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Arizona's MAGA legislators are terrified of Arizona's voters and it shows

Republicans' control of Arizona is slipping, and it shows in the bills being heard at the Legislature. MAGA Republicans are clearly terrified of Arizona voters.

It has become increasingly clear that far-right Republican legislators … are absolutely terrified of Arizona voters.

Last week, it was a bill aimed at making it more difficult for voters to amend the state Constitution. Senate Bill 1002 asks voters to require 60% passage, rather than a simple majority, to pass a constitutional amendment.

“Too many times we’ve all seen our constitution changed, sometimes good, mainly for the bad and I would like to see that changed,” the bill’s sponsor, Sen. Anthony Kern, R-Peoria, told the Senate Elections Committee last week.

It’s not surprising that he would feel that way, given that the Republican Party's grip on state government is slipping.

Republicans all over are worried

A group called Save Democracy Arizona is exploring the idea of how to best open up our primary elections, ditching the taxpayer-financed partisan contests that too often result in voters pining for a none-of-the-above option come November.

One of the ideas under consideration: ranked choice voting.

It’s a better system that allows people to put country over party or state over party and it disempowers party influence and empowers voters,” longtime political strategist Chuck Coughlin told me late last year.

The very idea has sent a chill through the ranks of Republican operatives. Last week, the Republican National Committee unanimously passed a resolution opposing ranked choice voting.

“The RNC has officially taken the position of opposing RCV and calling on the GOP at every level in every state to oppose schemes to manipulate voters,” tweeted Tyler Bowyer, Arizona’s Republican national committeeman and longtime leader of Turning Point USA.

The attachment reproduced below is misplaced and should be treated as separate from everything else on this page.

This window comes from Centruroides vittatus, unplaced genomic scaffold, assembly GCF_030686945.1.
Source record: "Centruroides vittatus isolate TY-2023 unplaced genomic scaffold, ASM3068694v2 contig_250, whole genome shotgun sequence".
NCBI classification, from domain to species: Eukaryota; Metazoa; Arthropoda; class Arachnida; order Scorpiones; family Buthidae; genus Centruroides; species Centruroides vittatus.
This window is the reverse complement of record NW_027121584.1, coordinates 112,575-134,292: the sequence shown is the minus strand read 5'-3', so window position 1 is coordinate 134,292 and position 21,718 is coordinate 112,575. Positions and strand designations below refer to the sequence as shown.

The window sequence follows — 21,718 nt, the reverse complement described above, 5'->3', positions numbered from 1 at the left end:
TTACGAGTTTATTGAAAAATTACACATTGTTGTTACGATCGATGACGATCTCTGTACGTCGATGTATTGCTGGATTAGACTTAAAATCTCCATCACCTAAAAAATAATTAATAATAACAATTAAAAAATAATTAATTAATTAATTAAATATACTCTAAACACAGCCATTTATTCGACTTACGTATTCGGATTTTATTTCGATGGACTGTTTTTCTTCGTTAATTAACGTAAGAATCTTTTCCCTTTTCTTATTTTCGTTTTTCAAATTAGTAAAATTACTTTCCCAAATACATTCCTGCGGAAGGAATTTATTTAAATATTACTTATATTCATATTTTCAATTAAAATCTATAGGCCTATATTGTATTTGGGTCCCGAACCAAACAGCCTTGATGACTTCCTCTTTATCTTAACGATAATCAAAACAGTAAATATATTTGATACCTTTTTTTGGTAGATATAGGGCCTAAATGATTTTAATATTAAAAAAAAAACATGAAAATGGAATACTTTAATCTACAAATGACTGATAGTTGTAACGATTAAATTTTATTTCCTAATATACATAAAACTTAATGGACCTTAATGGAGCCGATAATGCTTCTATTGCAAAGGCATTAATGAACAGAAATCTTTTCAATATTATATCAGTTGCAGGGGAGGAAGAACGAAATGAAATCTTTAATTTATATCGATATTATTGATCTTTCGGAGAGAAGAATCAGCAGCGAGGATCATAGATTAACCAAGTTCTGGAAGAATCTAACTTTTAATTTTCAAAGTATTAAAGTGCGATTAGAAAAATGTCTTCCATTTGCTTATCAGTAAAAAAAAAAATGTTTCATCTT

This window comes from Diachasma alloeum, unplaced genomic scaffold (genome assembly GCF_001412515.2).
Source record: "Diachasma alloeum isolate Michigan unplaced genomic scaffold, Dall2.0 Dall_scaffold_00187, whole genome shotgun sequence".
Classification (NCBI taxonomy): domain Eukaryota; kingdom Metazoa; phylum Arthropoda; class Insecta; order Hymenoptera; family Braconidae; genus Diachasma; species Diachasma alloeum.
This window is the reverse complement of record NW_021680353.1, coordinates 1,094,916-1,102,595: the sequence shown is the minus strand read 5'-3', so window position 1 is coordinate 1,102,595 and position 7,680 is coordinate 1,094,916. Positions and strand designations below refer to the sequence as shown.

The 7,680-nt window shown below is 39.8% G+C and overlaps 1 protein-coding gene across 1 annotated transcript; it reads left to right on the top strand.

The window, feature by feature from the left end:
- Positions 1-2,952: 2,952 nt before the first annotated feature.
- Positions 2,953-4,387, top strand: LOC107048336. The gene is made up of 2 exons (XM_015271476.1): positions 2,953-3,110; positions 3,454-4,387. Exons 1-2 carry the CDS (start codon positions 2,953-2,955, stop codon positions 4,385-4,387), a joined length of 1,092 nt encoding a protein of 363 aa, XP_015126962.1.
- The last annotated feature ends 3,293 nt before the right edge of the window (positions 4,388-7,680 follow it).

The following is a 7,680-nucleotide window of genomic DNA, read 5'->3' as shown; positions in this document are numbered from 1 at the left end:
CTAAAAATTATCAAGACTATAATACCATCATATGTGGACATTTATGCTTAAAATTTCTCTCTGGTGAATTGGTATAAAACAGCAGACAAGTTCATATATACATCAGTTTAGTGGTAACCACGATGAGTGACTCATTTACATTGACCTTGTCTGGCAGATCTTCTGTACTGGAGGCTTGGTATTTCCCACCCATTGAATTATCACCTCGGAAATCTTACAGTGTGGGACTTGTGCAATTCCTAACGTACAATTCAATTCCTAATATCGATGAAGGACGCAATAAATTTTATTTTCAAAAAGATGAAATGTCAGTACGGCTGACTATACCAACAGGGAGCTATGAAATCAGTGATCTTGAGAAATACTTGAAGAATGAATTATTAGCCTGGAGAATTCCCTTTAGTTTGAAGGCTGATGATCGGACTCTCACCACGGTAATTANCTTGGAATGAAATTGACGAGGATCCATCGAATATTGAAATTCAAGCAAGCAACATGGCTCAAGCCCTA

Ranked choice voting could dilute party power

The Arizona Free Enterprise Club, the “dark money” group that in 2014 ran Arizona Public Service’s secret campaign to stack the Arizona Corporation Commission with friendly faces, also is horrified at the prospect of ranked choice voting.

“The supporters of this absurd process claim they want free and fair elections, but that couldn’t be further from the truth,” the group warned last week. “They want to find any way they can to manipulate our election system in their favor. Now, as national groups arrive in Arizona to push ranked-choice voting in our state, it’s up to you to decline to sign their petitions. It’s on our Republican legislature to take action to stop this system or any other similar system from being enacted in the state.”

Or, you could just put up candidates who can actually appeal to those outside the hard-right or hard-left base.That is, if the goal is to elect Arizona leaders who are actually representative of Arizona voters.

Supporters of ranked choice voting says it’s a way to dilute the strength of the Republican and Democratic base in a state where a third of the voters are now independent.

Opponents say it’s just too complicated and is designed to hamstring conservatives.

In Arizona, it would eliminate MAGA’s chokehold on the Republican Party. Simply put, if you want to win a primary, you’d have to win over people who aren’t hardcore partisans.

Thus comes Smith’s bill to try to shore up a broken system that Arizona voters, increasingly, are abandoning.

God forbid, we allow every voter a voice in who is on the November ballot.


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